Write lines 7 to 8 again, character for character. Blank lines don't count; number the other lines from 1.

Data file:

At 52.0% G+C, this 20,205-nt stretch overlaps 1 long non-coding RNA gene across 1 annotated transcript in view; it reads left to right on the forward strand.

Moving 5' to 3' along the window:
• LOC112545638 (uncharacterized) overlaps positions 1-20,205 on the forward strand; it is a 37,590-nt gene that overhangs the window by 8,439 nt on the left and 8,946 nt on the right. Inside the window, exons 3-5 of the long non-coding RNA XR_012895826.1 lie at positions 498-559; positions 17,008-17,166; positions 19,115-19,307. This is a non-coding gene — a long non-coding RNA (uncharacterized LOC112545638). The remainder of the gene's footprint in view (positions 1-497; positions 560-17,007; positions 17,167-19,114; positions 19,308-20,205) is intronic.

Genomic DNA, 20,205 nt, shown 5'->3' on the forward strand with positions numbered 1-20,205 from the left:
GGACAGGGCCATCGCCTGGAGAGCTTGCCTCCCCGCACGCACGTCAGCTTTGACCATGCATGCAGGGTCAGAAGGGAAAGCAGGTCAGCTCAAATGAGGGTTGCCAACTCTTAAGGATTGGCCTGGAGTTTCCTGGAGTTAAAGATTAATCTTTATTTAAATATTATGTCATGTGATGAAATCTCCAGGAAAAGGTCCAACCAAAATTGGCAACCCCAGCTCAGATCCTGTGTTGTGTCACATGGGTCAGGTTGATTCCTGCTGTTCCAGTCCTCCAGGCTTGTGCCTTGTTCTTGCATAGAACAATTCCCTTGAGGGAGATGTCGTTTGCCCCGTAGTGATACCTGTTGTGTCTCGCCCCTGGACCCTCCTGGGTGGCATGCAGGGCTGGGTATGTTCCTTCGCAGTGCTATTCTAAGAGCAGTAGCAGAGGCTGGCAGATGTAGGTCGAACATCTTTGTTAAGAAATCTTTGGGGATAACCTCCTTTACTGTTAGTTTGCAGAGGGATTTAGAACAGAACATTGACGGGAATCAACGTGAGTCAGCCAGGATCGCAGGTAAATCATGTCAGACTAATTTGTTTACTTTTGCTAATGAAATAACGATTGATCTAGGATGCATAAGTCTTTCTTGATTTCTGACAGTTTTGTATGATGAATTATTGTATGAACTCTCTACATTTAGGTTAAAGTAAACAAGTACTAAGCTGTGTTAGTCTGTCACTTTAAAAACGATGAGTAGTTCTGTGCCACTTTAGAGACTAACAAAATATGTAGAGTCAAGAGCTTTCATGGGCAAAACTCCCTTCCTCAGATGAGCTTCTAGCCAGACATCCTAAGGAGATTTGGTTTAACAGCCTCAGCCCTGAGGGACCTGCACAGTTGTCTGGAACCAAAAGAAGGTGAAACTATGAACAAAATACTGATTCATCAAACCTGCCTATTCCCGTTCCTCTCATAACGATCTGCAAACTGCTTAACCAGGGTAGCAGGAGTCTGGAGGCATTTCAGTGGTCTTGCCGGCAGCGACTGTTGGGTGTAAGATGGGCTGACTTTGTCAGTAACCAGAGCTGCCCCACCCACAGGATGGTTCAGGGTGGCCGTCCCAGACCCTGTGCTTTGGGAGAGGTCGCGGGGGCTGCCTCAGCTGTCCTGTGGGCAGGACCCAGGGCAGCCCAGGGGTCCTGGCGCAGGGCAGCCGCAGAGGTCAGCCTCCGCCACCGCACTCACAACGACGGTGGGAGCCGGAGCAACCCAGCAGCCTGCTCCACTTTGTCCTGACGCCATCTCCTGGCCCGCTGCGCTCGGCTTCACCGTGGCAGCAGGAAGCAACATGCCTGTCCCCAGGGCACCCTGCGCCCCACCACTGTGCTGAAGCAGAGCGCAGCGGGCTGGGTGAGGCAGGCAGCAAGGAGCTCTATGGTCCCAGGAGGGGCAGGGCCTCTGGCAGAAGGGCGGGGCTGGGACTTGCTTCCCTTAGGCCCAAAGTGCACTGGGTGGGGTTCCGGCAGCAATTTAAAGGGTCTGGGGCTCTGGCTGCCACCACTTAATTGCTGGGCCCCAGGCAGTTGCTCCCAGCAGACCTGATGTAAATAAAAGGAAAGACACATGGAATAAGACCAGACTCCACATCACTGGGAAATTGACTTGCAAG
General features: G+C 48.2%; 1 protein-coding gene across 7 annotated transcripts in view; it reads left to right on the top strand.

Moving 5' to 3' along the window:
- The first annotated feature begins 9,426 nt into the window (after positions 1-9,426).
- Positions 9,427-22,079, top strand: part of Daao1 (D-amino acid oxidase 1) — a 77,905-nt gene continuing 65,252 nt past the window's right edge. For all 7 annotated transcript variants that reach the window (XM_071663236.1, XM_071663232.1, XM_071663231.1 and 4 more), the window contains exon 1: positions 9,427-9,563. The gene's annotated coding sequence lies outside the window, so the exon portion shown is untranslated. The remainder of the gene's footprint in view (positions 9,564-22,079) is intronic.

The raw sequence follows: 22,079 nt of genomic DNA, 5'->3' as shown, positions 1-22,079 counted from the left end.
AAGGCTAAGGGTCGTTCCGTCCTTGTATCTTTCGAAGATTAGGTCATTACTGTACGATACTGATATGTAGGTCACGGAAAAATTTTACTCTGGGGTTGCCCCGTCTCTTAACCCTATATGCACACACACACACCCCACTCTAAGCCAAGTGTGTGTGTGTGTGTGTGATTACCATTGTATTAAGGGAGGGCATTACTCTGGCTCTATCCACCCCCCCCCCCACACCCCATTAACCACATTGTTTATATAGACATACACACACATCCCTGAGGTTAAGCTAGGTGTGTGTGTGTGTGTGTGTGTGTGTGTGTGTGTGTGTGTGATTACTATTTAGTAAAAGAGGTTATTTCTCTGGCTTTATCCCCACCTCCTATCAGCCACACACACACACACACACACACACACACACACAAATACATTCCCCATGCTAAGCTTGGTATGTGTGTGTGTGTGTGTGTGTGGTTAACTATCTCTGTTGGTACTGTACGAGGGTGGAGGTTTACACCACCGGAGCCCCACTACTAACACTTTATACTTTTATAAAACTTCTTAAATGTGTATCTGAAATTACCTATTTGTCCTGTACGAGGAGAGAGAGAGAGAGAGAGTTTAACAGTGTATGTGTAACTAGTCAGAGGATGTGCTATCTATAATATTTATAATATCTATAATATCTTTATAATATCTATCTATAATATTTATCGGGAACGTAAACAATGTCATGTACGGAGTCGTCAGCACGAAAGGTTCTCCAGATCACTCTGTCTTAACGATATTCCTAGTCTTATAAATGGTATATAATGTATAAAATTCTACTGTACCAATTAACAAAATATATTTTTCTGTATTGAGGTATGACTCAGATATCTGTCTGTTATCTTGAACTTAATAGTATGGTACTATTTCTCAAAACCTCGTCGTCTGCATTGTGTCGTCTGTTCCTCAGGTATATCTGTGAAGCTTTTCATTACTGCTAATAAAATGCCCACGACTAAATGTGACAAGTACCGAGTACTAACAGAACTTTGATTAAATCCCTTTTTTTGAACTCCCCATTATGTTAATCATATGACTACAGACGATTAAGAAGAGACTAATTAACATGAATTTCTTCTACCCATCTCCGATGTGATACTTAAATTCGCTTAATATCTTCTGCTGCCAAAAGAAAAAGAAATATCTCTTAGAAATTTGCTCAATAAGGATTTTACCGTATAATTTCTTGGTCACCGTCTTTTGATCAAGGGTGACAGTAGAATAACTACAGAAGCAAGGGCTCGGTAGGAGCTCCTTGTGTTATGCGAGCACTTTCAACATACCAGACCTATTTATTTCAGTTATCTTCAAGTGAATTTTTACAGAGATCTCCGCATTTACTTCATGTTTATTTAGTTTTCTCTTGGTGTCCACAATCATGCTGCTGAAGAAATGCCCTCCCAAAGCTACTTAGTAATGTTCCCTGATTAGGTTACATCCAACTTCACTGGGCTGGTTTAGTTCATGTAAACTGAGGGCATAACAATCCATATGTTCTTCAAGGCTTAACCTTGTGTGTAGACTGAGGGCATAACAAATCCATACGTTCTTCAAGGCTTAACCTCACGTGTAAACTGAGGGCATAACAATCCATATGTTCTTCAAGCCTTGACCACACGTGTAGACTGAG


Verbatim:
Moving 5' to 3' along the window:
- The first annotated feature begins 9,426 nt into the window (after positions 1-9,426).